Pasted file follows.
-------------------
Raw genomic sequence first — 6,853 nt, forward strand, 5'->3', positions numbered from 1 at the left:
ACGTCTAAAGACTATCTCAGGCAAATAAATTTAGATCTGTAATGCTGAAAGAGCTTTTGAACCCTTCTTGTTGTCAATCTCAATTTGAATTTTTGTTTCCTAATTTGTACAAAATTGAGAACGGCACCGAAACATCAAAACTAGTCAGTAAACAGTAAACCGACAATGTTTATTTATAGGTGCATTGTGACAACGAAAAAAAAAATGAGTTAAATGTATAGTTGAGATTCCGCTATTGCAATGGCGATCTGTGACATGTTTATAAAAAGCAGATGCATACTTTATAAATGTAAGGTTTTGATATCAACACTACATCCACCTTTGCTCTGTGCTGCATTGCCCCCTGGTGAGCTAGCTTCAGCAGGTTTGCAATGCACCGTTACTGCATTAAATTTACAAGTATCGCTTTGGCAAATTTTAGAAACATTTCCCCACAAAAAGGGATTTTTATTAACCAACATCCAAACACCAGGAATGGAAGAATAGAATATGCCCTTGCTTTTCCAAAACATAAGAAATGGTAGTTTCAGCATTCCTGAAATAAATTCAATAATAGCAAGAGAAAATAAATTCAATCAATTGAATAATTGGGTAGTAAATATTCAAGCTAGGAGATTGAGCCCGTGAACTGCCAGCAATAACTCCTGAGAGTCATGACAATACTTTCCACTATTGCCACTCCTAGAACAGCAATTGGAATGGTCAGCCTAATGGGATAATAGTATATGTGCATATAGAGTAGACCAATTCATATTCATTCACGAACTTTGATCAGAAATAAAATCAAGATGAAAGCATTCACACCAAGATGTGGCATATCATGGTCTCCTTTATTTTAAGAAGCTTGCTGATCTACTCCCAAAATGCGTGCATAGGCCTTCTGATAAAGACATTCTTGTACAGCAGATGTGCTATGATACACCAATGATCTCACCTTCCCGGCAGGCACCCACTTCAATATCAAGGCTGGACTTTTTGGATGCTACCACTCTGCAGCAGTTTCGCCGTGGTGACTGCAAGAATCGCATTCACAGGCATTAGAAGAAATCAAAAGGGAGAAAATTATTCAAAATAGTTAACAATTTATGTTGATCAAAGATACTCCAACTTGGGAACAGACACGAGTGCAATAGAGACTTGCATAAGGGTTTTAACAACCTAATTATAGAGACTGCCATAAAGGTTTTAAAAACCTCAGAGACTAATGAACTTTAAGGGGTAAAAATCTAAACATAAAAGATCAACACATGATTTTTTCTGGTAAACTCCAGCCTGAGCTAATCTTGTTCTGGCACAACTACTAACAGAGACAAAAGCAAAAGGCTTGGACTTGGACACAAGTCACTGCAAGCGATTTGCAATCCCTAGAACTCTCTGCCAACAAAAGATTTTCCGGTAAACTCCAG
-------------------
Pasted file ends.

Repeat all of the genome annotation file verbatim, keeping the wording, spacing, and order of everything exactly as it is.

Raw genomic sequence first — 6,853 nt, forward strand, 5'->3', positions numbered from 1 at the left:
ACGTCTAAAGACTATCTCAGGCAAATAAATTTAGATCTGTAATGCTGAAAGAGCTTTTGAACCCTTCTTGTTGTCAATCTCAATTTGAATTTTTGTTTCCTAATTTGTACAAAATTGAGAACGGCACCGAAACATCAAAACTAGTCAGTAAACAGTAAACCGACAATGTTTATTTATAGGTGCATTGTGACAACGAAAAAAAAAATGAGTTAAATGTATAGTTGAGATTCCGCTATTGCAATGGCGATCTGTGACATGTTTATAAAAAGCAGATGCATACTTTATAAATGTAAGGTTTTGATATCAACACTACATCCACCTTTGCTCTGTGCTGCATTGCCCCCTGGTGAGCTAGCTTCAGCAGGTTTGCAATGCACCGTTACTGCATTAAATTTACAAGTATCGCTTTGGCAAATTTTAGAAACATTTCCCCACAAAAAGGGATTTTTATTAACCAACATCCAAACACCAGGAATGGAAGAATAGAATATGCCCTTGCTTTTCCAAAACATAAGAAATGGTAGTTTCAGCATTCCTGAAATAAATTCAATAATAGCAAGAGAAAATAAATTCAATCAATTGAATAATTGGGTAGTAAATATTCAAGCTAGGAGATTGAGCCCGTGAACTGCCAGCAATAACTCCTGAGAGTCATGACAATACTTTCCACTATTGCCACTCCTAGAACAGCAATTGGAATGGTCAGCCTAATGGGATAATAGTATATGTGCATATAGAGTAGACCAATTCATATTCATTCACGAACTTTGATCAGAAATAAAATCAAGATGAAAGCATTCACACCAAGATGTGGCATATCATGGTCTCCTTTATTTTAAGAAGCTTGCTGATCTACTCCCAAAATGCGTGCATAGGCCTTCTGATAAAGACATTCTTGTACAGCAGATGTGCTATGATACACCAATGATCTCACCTTCCCGGCAGGCACCCACTTCAATATCAAGGCTGGACTTTTTGGATGCTACCACTCTGCAGCAGTTTCGCCGTGGTGACTGCAAGAATCGCATTCACAGGCATTAGAAGAAATCAAAAGGGAGAAAATTATTCAAAATAGTTAACAATTTATGTTGATCAAAGATACTCCAACTTGGGAACAGACACGAGTGCAATAGAGACTTGCATAAGGGTTTTAACAACCTAATTATAGAGACTGCCATAAAGGTTTTAAAAACCTCAGAGACTAATGAACTTTAAGGGGTAAAAATCTAAACATAAAAGATCAACACATGATTTTTTCTGGTAAACTCCAGCCTGAGCTAATCTTGTTCTGGCACAACTACTAACAGAGACAAAAGCAAAAGGCTTGGACTTGGACACAAGTCACTGCAAGCGATTTGCAATCCCTAGAACTCTCTGCCAACAAAAGATTTTCCGGTAAACTCCAG